The story of the Oromo slaves from Abyssinia who were given refuge at the Lovedale Mission in the Eastern Cape draws away another curtain on our genetic and cultural make-up in South Africa. Dubbed the ‘Galla’ slaves, the Oromo did not like this term drawn from the Galla River in Guraque. The term was associated with brigand groups of mixed African and Semitic people and distorted the Oromo story.
In 1888 the British Royal Navy ship the Osprey patrolling the East African coast confiscated the slave cargo of an Arab slaver dhow from Abyssinia. The slaves on board were in terrible shape. In that mission the Royal Navy captured 33 slave traders and 213 victims were found. They were from Oromoland near Abyssinia. Only 4 were grown men while the rest were women and children. Due to the cramped conditions many could not walk unaided and were carried on board the Osprey which transported them to the navy based in Aden. With an outbreak of illness in Aden more than 40 of the prise slaves died. But Aden kept getting more and more of these seized ‘cargoes’ of slaves so the British began sending the children in particular to its colonial territories – South Africa being one of these. Some also were sent to England and Wales. Oromo indeed found themselves spread all over the world. Some of the adults became seamen in the Royal Navy too.
There were 22 girls and 42 boys who were sent to East London on the ship Conway Castle. They arrived on 20 August 1890 and were all under 18 years old – most being under 10 years of age. By 1900 of these 13 had died largely as a result of what c commenters described as the ‘the unspeakable misery of their early lives’. The Lovedale Magazine is said to have published the brief biographies of the 51 survivors. Most of the girls went on to become domestic servants and most of the boys, tradesmen.
The Oromo story and the lives of the descendants of the Oromo offer us a unique and resource-rich window for sociological and heritage study in the realm of slavery related heritage in South Africa. In recent years Dr Robert Shell and Sandra Shell have painstakingly conducted the in-depth and ground-breaking study on the Lovedale Oromo, the background and postscripts of their story…. It was a story that just cried out to be told and this was a major heritage feat for which they must be congratulated.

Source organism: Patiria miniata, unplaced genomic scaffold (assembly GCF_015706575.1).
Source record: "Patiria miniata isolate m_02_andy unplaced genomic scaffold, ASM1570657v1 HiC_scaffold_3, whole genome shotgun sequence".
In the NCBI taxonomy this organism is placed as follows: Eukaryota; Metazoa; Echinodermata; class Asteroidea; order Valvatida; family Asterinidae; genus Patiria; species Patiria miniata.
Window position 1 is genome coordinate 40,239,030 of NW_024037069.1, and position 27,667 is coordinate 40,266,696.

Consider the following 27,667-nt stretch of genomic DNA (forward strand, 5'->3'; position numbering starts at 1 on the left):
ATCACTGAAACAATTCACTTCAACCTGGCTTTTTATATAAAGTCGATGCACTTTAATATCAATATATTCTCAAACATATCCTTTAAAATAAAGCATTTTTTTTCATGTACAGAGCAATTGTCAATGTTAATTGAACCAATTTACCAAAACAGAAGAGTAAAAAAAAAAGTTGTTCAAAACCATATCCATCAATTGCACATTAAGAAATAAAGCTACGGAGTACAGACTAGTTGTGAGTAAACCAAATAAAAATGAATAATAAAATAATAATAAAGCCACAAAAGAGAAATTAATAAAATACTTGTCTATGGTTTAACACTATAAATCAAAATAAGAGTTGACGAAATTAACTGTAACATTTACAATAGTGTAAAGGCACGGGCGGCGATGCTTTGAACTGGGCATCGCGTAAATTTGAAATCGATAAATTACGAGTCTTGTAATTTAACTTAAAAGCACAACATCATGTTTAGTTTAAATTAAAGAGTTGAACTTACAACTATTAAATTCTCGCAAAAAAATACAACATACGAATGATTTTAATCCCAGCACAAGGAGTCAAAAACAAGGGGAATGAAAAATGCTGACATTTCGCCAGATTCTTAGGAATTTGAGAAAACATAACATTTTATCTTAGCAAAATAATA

A simple story version needs to still hit the streets and again here there are clearly movies and plays to be made. This is the way to bring heritage to life for most people. For those who are interested in pursuing more on this story the resources are now there to tell the more elaborate story than this potted pen version of mine. Many, many more of these stories are also just waiting to be discovered and be told. Like Neville Alexander you have these stories in your families and you could be the storyteller.
Some of the Oromo opted to be repatriated when given a chance to later do so, but others remained in South Africa Herein also lies a sub-story. …. Their lineages incorporated ‘coloured’, amaXhosa, baTswana and baSotho. They became part of our genetic and cultural heritage. What is also most interesting is that because photography was emerging in this era, the Oromo and the slave ship conditions were photographically recorded. This gives us a good picture of what earlier conditions of slave transportation on the high seas may have been like. In this sense the Oromo story can also act as a key or window linking past to present. Understanding the Oromo story has great significance for today as migrations of all sorts, including modern slaves, continue to come to South Africa. History and heritage stories are being made even as I write here today.